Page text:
Thoughts. It had been frightening at first. There was no way for Jean to listen only for some thoughts. As soon as a thought had been formed in the mind she was listening to, put in words, Jean just knew. After the first half hour, Rogue had stopped apologizing. After the first hour, she had finally realized that this was the way it always was for Jean. That Jean knew what were “thoughts” and what was intended for her. Sure, Jean still had to listen to all of it, but she understood.

And by the time Rogue had gotten the hang of not forming thoughts she didn’t mean to ‘speak’ in her mind, the two women had come to share a strange closeness. It didn’t bother Rogue that Jean knew things about her she would never have wanted anyone else to know. And Jean reciprocated by often letting her feel what she was worried about right now.

In fact, they had become so close, that one morning in the medlab, it had taken Jean almost five minutes to notice what thoughts she had been sharing with Rogue. Jean had turned a shade of red that rivaled her hair when she had noticed that she had just exposed a very intimate part of the last night to the girl. Rogue had simply flipped open her note pad at the page where Jubilee had drawn her a huge, brightly yellow smilie.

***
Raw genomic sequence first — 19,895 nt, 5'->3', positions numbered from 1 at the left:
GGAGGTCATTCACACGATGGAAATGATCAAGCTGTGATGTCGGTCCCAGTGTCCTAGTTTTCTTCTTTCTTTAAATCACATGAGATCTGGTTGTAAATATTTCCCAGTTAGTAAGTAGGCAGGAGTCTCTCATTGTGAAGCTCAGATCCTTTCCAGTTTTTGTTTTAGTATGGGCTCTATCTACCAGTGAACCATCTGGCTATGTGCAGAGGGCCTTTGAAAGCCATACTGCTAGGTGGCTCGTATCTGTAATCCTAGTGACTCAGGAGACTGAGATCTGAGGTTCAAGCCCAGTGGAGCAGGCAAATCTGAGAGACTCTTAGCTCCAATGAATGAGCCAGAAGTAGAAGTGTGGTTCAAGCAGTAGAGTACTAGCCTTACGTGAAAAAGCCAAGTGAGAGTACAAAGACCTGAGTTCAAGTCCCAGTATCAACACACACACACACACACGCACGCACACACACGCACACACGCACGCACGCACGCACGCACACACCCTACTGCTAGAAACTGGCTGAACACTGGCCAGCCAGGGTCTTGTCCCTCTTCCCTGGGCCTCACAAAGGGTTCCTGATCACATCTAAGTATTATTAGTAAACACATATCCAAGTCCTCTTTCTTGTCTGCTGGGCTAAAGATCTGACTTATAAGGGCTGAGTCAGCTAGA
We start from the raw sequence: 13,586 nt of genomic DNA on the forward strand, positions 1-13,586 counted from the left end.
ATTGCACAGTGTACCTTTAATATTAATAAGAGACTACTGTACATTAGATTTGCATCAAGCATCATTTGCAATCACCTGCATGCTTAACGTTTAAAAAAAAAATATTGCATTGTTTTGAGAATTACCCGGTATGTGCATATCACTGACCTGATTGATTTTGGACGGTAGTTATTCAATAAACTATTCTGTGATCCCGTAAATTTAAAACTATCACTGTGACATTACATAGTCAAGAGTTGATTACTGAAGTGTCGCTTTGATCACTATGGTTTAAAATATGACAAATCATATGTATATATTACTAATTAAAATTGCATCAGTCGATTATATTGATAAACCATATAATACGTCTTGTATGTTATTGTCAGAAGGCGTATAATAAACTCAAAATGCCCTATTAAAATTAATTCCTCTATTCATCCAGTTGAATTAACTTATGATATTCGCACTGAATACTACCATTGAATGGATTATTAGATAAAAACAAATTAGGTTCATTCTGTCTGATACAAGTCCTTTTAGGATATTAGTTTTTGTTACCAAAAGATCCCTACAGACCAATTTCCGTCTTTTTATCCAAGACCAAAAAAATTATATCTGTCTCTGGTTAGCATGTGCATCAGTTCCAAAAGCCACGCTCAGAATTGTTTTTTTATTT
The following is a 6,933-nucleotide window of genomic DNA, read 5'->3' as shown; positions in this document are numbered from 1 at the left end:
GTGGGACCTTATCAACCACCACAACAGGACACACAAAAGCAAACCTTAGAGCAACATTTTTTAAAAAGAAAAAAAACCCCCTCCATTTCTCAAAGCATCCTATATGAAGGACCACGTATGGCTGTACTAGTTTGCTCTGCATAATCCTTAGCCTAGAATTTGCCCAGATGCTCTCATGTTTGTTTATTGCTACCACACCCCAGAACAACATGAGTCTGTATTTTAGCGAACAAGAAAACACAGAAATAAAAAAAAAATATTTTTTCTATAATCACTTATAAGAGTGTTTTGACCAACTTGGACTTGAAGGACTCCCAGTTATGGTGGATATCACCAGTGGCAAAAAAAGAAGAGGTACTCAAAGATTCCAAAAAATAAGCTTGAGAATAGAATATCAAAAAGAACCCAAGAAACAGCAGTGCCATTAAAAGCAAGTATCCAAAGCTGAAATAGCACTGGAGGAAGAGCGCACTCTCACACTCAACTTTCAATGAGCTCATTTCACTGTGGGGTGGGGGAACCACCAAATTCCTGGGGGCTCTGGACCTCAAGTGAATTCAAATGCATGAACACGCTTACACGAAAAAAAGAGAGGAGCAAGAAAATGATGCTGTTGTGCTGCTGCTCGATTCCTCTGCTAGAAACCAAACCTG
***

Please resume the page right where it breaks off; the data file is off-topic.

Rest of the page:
For a while Rogue sat there busily trying to ignore the drip, before she noticed the encouraging look the older woman was giving her. ‘Spill it’, it seemed to say. Rogue leaned back a little, trying to find a way to put how she was feeling today. Jean could feel a flurry of conflicting emotions, but had a hard time making out anything. She wasn’t surprised that Rogue didn’t know what to say. But finally, the young girl began: Did you ever poke at an old wound in your leg to try and find out whether it still hurt, she began, her feelings mirroring Jean’s surprised expression at the strange metaphor, to find it did – but in your chest?